Thursday, 14 June 2012

Mid 18thC plate with playing cards

Playing cards on a plate

18th century defltware London

Playing cards have been used to decorate every kind of object imaginable. This is an early example and a good reference for the style of playing cards of the time. Dating from the middle of the 18th century circa 1750 the cards are typical of the time. The court cards are single ended (standing courts), the pips are also single ended all pointing the same way, there are no indices and the cards are square cornered. All those things were to change by the late 19th century.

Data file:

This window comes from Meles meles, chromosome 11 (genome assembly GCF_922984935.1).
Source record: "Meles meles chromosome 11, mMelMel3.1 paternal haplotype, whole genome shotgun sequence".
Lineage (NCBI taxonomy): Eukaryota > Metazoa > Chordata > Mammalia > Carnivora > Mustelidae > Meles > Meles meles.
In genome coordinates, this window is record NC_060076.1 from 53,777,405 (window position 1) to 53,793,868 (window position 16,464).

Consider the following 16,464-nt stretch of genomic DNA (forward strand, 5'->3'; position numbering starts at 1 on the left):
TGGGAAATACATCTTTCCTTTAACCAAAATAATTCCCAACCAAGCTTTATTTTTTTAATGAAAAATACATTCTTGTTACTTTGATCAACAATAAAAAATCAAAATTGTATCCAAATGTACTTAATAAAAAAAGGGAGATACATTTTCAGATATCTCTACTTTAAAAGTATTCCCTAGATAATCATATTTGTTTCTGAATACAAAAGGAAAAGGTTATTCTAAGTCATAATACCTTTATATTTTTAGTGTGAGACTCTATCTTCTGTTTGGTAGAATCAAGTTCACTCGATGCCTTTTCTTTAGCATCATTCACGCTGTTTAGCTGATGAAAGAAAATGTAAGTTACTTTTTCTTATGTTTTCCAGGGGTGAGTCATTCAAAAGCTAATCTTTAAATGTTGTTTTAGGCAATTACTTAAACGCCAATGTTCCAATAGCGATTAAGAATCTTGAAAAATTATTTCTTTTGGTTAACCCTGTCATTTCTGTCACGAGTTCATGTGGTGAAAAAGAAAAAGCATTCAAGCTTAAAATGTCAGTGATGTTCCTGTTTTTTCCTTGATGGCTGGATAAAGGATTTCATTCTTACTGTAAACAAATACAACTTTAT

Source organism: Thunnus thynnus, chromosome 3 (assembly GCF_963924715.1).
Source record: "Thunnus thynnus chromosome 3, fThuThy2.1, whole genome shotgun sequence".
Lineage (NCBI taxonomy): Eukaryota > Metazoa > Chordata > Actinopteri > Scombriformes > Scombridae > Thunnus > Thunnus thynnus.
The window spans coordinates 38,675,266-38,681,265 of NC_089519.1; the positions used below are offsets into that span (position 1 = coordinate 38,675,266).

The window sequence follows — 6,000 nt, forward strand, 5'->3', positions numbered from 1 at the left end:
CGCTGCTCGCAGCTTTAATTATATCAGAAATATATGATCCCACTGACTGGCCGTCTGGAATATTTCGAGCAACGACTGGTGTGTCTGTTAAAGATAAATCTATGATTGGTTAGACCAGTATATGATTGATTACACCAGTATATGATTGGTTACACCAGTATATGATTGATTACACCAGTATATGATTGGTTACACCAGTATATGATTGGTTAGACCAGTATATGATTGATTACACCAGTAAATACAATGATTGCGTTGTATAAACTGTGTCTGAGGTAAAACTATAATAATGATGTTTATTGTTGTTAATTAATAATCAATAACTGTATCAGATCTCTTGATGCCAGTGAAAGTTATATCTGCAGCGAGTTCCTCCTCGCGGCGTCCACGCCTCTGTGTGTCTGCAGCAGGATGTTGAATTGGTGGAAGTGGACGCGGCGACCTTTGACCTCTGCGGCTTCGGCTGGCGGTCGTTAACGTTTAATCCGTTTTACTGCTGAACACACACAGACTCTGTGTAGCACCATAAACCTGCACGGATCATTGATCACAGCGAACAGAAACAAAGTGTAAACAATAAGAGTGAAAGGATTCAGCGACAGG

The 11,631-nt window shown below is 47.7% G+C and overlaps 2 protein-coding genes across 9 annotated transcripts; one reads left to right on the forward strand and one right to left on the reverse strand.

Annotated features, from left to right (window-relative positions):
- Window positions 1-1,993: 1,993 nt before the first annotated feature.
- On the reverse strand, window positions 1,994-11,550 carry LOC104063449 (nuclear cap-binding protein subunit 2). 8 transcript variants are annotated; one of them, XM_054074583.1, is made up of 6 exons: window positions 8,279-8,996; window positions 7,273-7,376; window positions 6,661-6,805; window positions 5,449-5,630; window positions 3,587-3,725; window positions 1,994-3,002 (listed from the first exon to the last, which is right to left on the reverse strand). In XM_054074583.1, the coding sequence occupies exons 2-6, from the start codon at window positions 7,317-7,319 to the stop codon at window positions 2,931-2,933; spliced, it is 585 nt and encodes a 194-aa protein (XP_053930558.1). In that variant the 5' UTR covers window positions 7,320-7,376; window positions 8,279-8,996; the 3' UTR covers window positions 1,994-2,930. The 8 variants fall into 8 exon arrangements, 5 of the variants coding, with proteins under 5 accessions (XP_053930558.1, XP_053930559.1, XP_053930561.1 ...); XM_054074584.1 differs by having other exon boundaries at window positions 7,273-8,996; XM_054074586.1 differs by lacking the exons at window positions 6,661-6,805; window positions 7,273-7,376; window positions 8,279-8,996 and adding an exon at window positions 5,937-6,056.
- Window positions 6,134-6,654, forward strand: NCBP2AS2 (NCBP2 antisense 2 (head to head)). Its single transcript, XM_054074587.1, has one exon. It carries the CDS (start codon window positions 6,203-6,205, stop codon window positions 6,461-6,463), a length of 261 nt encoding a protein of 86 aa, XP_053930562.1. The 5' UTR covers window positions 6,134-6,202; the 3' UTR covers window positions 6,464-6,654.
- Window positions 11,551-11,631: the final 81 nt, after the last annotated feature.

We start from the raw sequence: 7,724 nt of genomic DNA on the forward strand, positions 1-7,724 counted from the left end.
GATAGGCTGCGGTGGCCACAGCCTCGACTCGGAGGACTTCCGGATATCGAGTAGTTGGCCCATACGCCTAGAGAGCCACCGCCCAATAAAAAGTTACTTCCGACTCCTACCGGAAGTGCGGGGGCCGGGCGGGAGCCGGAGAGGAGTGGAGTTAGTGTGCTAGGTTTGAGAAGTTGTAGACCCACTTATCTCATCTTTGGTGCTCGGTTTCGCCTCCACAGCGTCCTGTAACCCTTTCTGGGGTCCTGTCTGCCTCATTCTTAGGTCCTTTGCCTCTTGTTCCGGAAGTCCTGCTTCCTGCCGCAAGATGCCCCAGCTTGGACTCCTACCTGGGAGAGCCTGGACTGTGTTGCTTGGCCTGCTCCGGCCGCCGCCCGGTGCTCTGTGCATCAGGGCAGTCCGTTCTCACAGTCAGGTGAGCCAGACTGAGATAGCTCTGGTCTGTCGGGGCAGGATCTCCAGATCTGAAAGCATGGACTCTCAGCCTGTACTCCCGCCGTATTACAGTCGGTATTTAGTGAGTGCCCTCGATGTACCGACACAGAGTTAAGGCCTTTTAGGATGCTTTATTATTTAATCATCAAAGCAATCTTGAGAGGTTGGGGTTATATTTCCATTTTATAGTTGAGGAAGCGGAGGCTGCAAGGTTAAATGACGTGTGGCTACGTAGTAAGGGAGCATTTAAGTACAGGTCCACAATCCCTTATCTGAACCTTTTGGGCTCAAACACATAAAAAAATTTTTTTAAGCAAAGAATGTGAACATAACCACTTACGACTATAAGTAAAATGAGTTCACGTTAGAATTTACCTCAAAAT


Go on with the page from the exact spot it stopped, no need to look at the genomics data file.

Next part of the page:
Probably made and decorated in London this plate is made of tin glazed earthenware, called delftware in England and Holland. The tin glaze gave the white appearance imitating porcelain which was very expensive and not yet mastered in England at that time. It is usually called faience in France and maiolica or majolica in Italy and Spain. Being much softer and quite different from porcelain it is typified in antique ceramics by the extensive chipping to the edges which reveals the fired clay colour and granular texture. This plate is in Bristol City Museum which has a very fine collection of porcelain.

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